In the process, another bit fell off. I’m fairly sure said bit wasn’t supposed to fall off, seeing as it was a big, chunky capacitor. Don’t know about you, but I’ve always been of the opinion that big, chunky capacitors should probably be secured inside the amp as opposed to rolling around on the floor.

Errant capacitor


Worse still, the little bugger had left one of its legs in the PCB from whence it had fallen. Thank heavens for small mercies – at least this made it easier to identify which way round its terminals were supposed to go. But how to reattach it? Why, by popping the errant leg out of the PCB and stuffing it in the hole next to the remaining stump. Apply plenty of solder to make sure it sticks to the stump and no flowing electrons will be any the wiser.

Back to a more concerning problem – the transformer. With no bolts of a suitable size, I decided my best course of action was to tie it back onto the chassis. Now, I should probably admit that I’ve always been a dreadful hoarder – I have a tendency to look at just about anything and think
“That might come in handy at a later date.”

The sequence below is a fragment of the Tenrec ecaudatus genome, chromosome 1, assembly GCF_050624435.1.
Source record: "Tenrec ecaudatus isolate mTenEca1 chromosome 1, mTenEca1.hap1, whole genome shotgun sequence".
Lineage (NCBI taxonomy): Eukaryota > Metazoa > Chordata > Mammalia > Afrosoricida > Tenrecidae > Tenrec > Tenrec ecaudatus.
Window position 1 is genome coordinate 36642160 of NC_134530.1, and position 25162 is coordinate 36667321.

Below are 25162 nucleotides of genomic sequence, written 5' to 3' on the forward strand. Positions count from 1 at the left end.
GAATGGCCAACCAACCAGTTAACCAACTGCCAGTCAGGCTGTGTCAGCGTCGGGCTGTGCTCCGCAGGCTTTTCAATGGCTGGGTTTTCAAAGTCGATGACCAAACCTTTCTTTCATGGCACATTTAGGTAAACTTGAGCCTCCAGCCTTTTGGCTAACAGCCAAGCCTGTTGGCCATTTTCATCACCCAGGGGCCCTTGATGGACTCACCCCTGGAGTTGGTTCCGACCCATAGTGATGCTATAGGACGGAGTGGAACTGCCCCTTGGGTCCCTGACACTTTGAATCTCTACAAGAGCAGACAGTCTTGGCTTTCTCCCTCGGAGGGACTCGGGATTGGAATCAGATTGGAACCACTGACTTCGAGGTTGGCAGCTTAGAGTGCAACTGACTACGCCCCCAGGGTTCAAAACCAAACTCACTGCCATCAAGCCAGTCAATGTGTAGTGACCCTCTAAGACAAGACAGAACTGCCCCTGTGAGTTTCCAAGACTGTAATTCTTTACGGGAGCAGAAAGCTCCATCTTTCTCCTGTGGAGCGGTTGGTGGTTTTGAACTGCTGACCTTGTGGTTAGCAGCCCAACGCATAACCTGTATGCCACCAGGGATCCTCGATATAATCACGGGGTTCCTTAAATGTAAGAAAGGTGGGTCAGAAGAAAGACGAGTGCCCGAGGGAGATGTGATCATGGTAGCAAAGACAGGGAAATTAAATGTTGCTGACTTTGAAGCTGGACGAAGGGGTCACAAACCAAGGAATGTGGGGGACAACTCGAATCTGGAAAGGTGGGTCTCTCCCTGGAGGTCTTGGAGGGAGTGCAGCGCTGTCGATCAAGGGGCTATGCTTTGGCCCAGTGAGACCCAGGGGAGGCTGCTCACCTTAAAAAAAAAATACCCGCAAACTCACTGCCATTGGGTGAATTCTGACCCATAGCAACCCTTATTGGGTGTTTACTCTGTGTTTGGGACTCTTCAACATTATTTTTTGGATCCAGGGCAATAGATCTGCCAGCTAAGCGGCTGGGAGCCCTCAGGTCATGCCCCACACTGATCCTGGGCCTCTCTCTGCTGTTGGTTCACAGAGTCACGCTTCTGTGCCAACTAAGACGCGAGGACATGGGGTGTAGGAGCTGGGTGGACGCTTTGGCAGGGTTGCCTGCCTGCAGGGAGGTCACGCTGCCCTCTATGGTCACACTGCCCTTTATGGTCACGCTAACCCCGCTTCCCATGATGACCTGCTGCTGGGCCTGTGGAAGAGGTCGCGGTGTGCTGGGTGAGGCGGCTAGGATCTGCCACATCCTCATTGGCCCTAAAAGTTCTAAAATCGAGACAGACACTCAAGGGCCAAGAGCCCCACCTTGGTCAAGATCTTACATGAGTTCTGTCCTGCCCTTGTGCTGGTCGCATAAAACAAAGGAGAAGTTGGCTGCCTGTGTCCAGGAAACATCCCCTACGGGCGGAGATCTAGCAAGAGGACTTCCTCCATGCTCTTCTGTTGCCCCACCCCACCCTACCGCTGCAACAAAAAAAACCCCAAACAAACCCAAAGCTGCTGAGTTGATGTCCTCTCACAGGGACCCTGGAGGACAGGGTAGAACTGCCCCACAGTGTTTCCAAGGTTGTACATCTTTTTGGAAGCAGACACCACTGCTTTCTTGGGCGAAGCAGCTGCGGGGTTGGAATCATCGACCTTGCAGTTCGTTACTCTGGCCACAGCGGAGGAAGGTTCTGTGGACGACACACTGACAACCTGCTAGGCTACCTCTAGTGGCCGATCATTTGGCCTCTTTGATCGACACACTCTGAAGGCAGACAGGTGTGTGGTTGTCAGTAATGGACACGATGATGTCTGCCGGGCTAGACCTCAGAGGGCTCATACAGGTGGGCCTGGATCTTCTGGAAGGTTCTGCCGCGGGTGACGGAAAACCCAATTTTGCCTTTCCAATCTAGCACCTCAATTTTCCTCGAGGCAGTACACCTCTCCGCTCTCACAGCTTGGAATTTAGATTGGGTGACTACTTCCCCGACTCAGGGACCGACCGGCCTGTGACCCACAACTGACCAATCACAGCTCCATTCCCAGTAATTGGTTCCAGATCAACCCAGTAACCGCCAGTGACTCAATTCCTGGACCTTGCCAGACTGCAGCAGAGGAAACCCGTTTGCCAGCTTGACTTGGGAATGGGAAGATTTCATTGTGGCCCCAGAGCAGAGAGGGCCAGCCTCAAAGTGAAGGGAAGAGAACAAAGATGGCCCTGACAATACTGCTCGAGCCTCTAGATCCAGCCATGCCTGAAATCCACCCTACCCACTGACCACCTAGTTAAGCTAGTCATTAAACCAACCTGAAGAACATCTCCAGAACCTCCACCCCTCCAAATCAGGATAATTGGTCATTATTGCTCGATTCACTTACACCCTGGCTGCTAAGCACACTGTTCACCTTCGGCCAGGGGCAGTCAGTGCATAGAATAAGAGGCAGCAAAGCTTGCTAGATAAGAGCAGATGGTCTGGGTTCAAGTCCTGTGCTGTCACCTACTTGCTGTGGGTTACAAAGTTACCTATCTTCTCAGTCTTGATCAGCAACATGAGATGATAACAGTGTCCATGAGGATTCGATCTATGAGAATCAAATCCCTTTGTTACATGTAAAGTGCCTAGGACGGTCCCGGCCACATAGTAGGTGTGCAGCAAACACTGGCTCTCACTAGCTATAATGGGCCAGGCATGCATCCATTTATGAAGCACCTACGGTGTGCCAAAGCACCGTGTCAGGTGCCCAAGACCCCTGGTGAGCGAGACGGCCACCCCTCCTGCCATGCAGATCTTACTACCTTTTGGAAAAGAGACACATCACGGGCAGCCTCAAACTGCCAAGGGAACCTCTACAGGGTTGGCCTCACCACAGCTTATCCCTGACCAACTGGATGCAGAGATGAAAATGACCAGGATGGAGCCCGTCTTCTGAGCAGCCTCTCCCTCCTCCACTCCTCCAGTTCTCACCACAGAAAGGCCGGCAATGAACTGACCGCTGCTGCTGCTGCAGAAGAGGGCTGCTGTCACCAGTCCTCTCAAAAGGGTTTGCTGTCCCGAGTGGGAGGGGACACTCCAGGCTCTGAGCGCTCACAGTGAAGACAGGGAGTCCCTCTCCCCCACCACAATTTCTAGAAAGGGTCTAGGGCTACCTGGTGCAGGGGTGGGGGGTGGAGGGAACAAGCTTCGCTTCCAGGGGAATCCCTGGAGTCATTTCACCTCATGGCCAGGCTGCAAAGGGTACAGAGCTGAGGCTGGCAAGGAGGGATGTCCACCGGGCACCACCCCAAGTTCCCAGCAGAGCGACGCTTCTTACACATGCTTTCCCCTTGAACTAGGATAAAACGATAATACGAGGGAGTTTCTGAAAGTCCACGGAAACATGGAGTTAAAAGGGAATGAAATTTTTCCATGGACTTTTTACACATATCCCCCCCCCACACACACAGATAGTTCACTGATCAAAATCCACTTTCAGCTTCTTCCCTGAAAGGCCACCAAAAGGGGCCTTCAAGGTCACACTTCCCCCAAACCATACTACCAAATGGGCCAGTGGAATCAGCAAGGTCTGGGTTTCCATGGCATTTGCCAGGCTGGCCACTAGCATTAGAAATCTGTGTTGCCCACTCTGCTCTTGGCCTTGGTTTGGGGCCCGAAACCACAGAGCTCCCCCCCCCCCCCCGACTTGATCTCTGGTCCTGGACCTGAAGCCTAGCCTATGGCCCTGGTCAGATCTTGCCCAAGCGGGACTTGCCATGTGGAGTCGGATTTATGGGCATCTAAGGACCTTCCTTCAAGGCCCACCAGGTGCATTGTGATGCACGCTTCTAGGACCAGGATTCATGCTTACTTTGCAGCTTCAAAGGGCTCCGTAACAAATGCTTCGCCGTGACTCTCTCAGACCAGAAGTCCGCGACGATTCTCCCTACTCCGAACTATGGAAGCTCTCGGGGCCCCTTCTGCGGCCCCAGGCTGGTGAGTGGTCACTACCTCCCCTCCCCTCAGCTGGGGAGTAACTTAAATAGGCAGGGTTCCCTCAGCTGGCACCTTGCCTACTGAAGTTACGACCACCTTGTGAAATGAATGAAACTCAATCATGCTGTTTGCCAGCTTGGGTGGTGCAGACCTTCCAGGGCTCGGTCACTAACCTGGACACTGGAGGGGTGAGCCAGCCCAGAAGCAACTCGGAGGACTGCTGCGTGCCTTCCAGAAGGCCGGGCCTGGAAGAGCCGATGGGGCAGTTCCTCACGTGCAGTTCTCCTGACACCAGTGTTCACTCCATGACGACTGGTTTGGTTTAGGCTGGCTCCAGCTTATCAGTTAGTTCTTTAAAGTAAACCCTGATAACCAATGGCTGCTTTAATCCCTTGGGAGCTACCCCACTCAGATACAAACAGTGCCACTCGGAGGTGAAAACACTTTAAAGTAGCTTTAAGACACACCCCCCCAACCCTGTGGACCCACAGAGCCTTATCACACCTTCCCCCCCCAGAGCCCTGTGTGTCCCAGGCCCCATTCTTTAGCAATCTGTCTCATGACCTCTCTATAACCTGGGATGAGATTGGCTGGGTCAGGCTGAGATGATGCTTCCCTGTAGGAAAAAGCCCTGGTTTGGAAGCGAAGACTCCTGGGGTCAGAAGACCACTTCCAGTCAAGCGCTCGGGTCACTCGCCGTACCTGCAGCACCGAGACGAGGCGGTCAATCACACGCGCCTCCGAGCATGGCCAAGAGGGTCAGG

As such, I had the spiral binding from an old notebook that I’d long since dismantled into the recycling bin. Wrapped a few times through the bolt-holes and tightened on with a pair of pliers, the transformer was duly tied into place, and the earth wire soldered back into its original position.

Transformer reattached.


From the picture above, it may look like it was an easy job. Was it? Well, it is widely said that soldering is one of those jobs that requires three hands. In my experience, it’s true. It’s even more fun when, due to your room being in a bit of a state, the best thing you can find to balance your subject on is an old computer case.

So I found myself with the preamp balanced on top of the amp casing, and the amp itself balanced on the old computer case. The soldering iron was in my non-dominant hand as the dominant hand had to hold the pliers. And an extension cable to the soldering iron balanced in my lap. Oh, if health and safety could have seen me. It’s a wonder to this day that I still have all ten working fingers and no lasting injuries.

Unfortunately, there was still no sign of any obvious problem that could be causing the mid-range control to make strange noises. I decided to cross my fingers and hope that reattaching the transformer and capacitor would solve this problem as well, and set about reassembling the patient. Results? Well, when I closed my eyes and flipped the power switch at arm’s length, the amp came to life with no complaints. The hum was gone, and everything sounded perfectly fine when I connected a guitar. Unfortunately the mid-range control still squealed like a stuck pig, but everything else seemed to be in working order. Victory was, at least partially, mine.

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6 thoughts on “Amp repairs: Laney Session 40 Bassman